Like Theroux himself, the protagonist of his novel served as a Peace Corps volunteer in Malawi in his twenties. Ellis Hock recalls this period of his life sentimentally and, when his life in America seems to fall apart 40 years later, he decides to return.
Malabo, the village in the Lower River area of Malawi, is, however, not as he remembers it. The school where he taught lies derelict and abandoned and the people are lethargic and lacking in optimism.
Hock's stay soon takes on a nightmarish quality as he becomes a victim of the pitiless Manyenga, chief of the the village and the starving, poverty-stricken villagers who follow him mindlessly.
I found this story as disturbing as it is compelling. The brutal reality of AIDS-ridden Africa and the dilemma of the effectiveness of international aid organisations are palpable throughout. Hock's experiences are both riveting and horrifying. The characters - from Zizi, the gentle young woman whose grandmother Hock had fallen in love with as a young man, to the power-hungry and compassion-free Manyenga - are strong and authentic. Theroux's masterful writing had me responding with compassion or repulsion to each in turn.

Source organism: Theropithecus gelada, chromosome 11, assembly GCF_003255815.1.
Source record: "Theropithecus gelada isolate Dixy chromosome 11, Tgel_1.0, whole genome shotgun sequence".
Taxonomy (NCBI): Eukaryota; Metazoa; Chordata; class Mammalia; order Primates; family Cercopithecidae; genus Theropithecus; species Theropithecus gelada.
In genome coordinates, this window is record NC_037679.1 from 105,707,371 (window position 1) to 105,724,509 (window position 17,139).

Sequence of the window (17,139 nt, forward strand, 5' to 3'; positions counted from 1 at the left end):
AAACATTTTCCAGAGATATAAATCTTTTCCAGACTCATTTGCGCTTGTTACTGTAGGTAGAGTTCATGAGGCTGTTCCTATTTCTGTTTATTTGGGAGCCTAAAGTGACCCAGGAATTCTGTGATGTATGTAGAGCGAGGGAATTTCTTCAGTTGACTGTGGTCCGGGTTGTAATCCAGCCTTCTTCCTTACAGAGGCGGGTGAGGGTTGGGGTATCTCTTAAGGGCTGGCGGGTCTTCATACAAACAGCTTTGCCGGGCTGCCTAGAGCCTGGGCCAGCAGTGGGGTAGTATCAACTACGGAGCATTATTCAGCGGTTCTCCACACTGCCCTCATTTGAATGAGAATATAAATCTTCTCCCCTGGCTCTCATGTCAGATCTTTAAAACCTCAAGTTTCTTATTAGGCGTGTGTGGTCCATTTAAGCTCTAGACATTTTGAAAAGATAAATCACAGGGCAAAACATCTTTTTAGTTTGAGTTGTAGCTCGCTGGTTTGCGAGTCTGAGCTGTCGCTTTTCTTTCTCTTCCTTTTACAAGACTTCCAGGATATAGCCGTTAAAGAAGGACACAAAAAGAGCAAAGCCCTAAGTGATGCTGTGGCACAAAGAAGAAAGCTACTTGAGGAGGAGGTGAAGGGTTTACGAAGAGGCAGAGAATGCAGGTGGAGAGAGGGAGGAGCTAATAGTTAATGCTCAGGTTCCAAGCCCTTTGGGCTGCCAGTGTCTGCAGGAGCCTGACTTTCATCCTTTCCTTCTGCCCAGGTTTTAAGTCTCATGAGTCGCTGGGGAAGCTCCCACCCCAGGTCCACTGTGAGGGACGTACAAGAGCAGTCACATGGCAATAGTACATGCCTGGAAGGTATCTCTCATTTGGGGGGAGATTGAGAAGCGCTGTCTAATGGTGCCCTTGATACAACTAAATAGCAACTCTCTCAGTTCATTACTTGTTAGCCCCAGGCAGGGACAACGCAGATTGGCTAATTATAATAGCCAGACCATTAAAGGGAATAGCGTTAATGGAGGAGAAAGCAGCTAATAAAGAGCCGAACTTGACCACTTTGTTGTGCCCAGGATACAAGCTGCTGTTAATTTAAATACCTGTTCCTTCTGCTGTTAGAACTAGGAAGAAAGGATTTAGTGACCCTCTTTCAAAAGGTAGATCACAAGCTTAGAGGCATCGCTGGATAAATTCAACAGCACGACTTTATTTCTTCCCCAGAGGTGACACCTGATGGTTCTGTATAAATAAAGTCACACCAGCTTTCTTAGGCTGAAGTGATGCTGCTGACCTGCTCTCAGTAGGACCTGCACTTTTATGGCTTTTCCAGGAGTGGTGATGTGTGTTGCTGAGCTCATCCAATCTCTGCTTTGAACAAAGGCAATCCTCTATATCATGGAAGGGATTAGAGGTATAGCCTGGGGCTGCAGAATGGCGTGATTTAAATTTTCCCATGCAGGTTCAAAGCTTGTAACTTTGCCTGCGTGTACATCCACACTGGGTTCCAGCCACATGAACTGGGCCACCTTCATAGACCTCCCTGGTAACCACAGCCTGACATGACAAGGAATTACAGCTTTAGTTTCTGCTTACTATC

This powerful novel has brought reviewers to compare it in style and subject matter to Conrad's Heart of Darkness and for me it evoked scenes from Lloyd Jones' Mr Pip and William Golding's Lord of the Flies. Highly recommended.
Title: The Lower River
Author: Paul Theroux
Publisher: Boston, Houghton Mifflin Harcourt